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Posts Tagged ‘tags’

I had a vague idea of what/who a troll was on the internet, but Sam Leith gives some definitions:

Two pieces of wisdom today preoccupy me. One, whose originator is unknown, is: “Don’t feed the trolls.” The other—which I’ve heard plausibly attributed to the Guardian columnist Grace Dent—is: “Never read the bottom half of the internet.” The latter—a warning, essentially, against plunging into the foaming cauldron of madness in online comment threads—is a sort of preventative measure. If you don’t read the bottom half of the internet—the bit under the bridge—you stand that much less chance of finding yourself looking down on a hungry troll, with a billy-goat in your arms, and being overcome by temptation.

A troll, in internet terms, is someone who sails into a discussion just to mess things up. He is the poker of sticks into ants’ nests: the commenter who gatecrashes a rape survivor’s messageboard with a collection of Frankie Boyle jokes, or posts fake news stories about stock in forums for investors. The idea is not to contribute to the discussion, but to derail it. Online trolls thrive on rage, hurt and confusion. What they are after is a rise. Hence: don’t feed the trolls. It only encourages them.

Leith goes on to use trolling/trolliness as a key to interpreting contemporary culture.

You can see trolliness in the Twitter feeds of drunken students. But you can also see it in entertainment: the “new nastiness” in stand-up comedy – using offensive material to generate buzz – is troll-work. And you can see it in national newspapers… Provocation has always been a function of journalism, but it’s becoming an ever more central one.

There is a decipherable reason for this. Eyes on a page are eyes on a page. Retweets, whether in outrage or endorsement, are retweets. The currency of the internet is not agreement but attention. So trolling – whose only raison d’être is the gaining of attention – is a central dynamic of modern media. It could, arguably, be seen as the characteristic communicative gesture of the internet era. We live in the age of the troll.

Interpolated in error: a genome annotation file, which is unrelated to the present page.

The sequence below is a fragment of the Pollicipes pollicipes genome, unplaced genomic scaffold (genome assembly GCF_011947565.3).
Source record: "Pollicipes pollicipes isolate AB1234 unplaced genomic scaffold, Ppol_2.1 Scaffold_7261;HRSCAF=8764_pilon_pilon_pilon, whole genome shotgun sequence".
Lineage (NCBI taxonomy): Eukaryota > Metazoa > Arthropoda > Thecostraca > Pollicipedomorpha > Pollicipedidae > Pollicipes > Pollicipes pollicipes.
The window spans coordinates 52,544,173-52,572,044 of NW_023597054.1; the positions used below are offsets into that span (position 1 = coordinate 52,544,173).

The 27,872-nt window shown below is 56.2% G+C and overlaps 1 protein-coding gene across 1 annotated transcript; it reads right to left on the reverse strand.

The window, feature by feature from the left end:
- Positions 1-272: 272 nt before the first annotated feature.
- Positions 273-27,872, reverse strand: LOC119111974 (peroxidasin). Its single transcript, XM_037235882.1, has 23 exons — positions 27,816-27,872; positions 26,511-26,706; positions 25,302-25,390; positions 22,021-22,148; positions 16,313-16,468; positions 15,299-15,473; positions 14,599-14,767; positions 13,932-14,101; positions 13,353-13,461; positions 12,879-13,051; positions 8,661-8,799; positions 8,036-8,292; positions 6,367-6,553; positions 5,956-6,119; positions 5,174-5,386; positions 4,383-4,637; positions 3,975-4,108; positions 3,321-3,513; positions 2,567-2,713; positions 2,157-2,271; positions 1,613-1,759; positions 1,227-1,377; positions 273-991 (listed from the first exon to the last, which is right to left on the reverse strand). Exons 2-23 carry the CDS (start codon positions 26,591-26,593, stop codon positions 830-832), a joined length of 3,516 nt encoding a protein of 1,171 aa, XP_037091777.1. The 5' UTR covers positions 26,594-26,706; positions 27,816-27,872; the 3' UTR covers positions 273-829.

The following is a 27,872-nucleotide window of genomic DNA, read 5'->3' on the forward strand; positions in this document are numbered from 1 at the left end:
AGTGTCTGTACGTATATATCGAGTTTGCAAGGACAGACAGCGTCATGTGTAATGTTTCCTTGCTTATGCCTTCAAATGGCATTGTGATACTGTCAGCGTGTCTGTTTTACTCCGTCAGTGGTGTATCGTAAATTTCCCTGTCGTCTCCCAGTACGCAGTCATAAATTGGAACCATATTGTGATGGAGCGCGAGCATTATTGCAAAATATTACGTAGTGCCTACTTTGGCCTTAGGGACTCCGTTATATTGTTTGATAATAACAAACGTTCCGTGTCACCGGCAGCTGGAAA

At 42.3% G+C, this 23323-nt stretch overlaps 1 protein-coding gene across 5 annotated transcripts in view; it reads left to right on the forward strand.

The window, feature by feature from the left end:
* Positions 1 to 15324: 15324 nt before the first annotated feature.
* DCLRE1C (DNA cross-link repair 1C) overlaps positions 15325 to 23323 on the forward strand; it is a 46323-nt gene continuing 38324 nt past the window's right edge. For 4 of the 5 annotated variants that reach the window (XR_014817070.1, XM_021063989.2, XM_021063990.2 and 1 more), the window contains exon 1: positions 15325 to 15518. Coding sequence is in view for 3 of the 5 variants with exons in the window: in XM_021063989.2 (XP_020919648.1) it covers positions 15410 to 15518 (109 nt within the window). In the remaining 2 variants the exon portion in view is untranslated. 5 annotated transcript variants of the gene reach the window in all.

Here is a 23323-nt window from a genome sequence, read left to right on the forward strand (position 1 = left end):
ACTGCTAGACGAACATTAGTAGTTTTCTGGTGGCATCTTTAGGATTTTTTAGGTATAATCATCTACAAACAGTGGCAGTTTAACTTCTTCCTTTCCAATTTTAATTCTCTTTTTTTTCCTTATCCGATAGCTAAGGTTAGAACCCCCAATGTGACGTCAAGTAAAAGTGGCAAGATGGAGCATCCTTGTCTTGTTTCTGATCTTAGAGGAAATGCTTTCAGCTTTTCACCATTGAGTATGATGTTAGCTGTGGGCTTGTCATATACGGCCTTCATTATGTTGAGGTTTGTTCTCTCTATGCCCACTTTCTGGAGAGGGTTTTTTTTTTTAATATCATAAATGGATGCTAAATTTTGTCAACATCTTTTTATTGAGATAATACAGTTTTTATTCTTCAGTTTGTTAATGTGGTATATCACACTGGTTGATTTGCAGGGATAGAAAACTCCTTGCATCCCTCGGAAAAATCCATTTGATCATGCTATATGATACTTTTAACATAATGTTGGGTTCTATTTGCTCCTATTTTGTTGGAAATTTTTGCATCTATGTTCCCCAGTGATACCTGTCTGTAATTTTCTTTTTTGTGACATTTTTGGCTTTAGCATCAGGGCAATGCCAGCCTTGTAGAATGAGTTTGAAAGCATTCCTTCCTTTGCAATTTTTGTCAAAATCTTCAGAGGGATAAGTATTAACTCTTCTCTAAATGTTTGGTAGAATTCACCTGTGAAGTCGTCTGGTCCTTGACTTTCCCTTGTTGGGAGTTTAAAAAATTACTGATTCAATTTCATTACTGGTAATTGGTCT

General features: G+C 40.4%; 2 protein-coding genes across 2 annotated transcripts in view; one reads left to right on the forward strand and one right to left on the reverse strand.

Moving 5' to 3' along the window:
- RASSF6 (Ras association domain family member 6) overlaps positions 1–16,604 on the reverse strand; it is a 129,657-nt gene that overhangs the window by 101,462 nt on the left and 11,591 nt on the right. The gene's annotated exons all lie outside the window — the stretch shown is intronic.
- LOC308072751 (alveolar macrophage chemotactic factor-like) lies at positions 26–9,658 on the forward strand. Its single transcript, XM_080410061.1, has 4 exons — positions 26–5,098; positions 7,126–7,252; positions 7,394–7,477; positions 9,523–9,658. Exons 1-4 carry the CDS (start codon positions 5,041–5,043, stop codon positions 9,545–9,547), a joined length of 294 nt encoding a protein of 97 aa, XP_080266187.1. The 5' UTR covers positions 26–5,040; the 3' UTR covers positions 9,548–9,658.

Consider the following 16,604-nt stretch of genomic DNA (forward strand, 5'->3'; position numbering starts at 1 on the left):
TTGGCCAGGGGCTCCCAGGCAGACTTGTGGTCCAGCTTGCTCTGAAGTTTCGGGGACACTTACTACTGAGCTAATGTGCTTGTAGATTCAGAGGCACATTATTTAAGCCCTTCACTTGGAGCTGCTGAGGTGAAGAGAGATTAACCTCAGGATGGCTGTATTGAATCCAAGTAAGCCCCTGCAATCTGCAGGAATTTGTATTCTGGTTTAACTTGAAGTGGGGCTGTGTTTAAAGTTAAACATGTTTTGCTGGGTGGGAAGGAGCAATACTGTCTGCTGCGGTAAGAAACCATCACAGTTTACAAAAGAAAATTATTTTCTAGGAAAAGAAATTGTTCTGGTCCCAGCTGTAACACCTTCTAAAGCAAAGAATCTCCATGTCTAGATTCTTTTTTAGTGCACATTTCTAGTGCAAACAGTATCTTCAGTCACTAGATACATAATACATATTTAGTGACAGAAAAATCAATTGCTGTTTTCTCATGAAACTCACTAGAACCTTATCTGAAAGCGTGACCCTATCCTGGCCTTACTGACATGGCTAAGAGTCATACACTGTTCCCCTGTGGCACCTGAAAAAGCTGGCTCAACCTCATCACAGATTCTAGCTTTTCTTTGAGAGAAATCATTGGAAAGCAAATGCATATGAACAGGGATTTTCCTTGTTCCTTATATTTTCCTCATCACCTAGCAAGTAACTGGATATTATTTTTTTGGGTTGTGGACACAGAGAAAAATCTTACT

But the currency of all entertainment and journalism has always been, to some extent, not agreement but attention. I don’t think there was some kind of pre-internet purity about ‘communicative gestures’ – editors have always wanted to sell papers; journalists have always wanted their stories to be popular. The only difference now is that Joe-punter can get his oar in to stir things up and grab everyone’s attention, whereas before if was just the professionals who had the tools and the power to enter the fray.

But maybe a fundamental difference between editors seeking attention and sales, and commentators trying to provoke a deluge of re-tweets, is that the editors were at some level accountable. You can’t call a troll to account – they just slip off into cyberspace and create another login name, another avatar. Perhaps trolling has more in common with graffiti that anything else – be it the day-glo tags on the side of a train, or the scrawl on the toilet door. It’s there to be seen and to provoke you – and you’ll never know the face of the person who put it there.

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After all these months of blogging I have a certain brand-loyalty to WordPress, which is the free platform I use. It’s interesting to hear that they have just passed the milestone of 200 million posts published on WordPress.com (so this does not include all the self-hosted blogs using WordPress software).

The news page took me to this WordPress tags page, which shows you the most popular tags used on recent posts. It gives you a snapshot of the areas that interest WordPress bloggers at the moment; and so it is one way of seeing into the mind of the contemporary culture. It shows you not what people are searching for (cf. the stats from Google), but what they are bothering to post about.

Here are the tags this Saturday lunchtime, in order of how many posts are placed in each category:

News Music Life Politics Photography Travel Personal Food Art Family Events Poetry Sports Video Random Books Fashion Writing Entertainment Videos Love Thoughts Reviews Culture Health Movies Technology Education Recipes Media Blog Religion Photos Environment People History Inspiration Friends World Cup Business Film Design Nature Humor Home Musings Philosophy Relationships Football Science Games Work Television Faith Articles 2010 Social Media Miscellaneous Review Spirituality Journal Audio Christianity Economy Pictures] Parenting Quotes Government Announcements Blogging All Publishings Economics Community God Teaching TV Israel Random Thoughts Misc Video Games Fun Updates Marketing World Cup 2010 Rants Law Opinion Islam Fiction Lifestyle Interviews Podcasts Other Literature Photo Sport Children Architecture School Commentary Internet Soccer Beauty Poems Society Stories Shopping All Latest News Cooking Japan Wedding Leadership Fitness Our Family Kids Research Current Events Book Reviews Women Reflections Photo Galleries Europe Status Training Energy Running All Links Obama USA Weddings Gaming My Life Terrorism Bible Animals Creativity Software Anime Sex Me Welcome Dreams Theology English Advertising Daily life Church Featured Funny 

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